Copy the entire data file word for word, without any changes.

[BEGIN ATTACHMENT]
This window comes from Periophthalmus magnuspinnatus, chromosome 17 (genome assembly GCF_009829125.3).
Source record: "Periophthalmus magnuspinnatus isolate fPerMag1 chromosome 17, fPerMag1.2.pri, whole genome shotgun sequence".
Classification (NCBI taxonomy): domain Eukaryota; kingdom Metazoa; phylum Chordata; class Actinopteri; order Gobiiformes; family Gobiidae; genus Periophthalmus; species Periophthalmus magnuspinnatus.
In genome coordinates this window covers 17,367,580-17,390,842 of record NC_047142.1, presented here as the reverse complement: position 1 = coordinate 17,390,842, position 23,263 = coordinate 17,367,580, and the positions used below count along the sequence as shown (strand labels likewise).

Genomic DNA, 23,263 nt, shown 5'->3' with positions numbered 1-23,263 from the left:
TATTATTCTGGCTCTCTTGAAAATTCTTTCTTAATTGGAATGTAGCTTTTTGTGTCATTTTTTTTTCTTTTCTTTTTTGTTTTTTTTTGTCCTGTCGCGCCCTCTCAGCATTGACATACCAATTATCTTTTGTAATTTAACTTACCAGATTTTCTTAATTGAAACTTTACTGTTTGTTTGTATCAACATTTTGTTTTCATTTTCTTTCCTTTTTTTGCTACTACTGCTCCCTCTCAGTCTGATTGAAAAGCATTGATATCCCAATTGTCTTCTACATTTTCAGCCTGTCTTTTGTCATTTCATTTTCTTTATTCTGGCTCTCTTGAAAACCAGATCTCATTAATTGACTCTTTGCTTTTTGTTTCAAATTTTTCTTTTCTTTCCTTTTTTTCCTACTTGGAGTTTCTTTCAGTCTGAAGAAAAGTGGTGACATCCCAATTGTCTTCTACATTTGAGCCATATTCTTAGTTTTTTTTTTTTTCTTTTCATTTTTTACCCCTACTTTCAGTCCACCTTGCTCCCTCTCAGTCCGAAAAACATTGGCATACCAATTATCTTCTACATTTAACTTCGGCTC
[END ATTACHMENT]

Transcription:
This window comes from Periophthalmus magnuspinnatus, chromosome 17 (genome assembly GCF_009829125.3).
Source record: "Periophthalmus magnuspinnatus isolate fPerMag1 chromosome 17, fPerMag1.2.pri, whole genome shotgun sequence".
Classification (NCBI taxonomy): domain Eukaryota; kingdom Metazoa; phylum Chordata; class Actinopteri; order Gobiiformes; family Gobiidae; genus Periophthalmus; species Periophthalmus magnuspinnatus.
In genome coordinates this window covers 17,367,580-17,390,842 of record NC_047142.1, presented here as the reverse complement: position 1 = coordinate 17,390,842, position 23,263 = coordinate 17,367,580, and the positions used below count along the sequence as shown (strand labels likewise).

Genomic DNA, 23,263 nt, shown 5'->3' with positions numbered 1-23,263 from the left:
TATTATTCTGGCTCTCTTGAAAATTCTTTCTTAATTGGAATGTAGCTTTTTGTGTCATTTTTTTTTCTTTTCTTTTTTGTTTTTTTTTGTCCTGTCGCGCCCTCTCAGCATTGACATACCAATTATCTTTTGTAATTTAACTTACCAGATTTTCTTAATTGAAACTTTACTGTTTGTTTGTATCAACATTTTGTTTTCATTTTCTTTCCTTTTTTTGCTACTACTGCTCCCTCTCAGTCTGATTGAAAAGCATTGATATCCCAATTGTCTTCTACATTTTCAGCCTGTCTTTTGTCATTTCATTTTCTTTATTCTGGCTCTCTTGAAAACCAGATCTCATTAATTGACTCTTTGCTTTTTGTTTCAAATTTTTCTTTTCTTTCCTTTTTTTCCTACTTGGAGTTTCTTTCAGTCTGAAGAAAAGTGGTGACATCCCAATTGTCTTCTACATTTGAGCCATATTCTTAGTTTTTTTTTTTTTCTTTTCATTTTTTACCCCTACTTTCAGTCCACCTTGCTCCCTCTCAGTCCGAAAAACATTGGCATACCAATTATCTTCTACATTTAACTTCGGCTC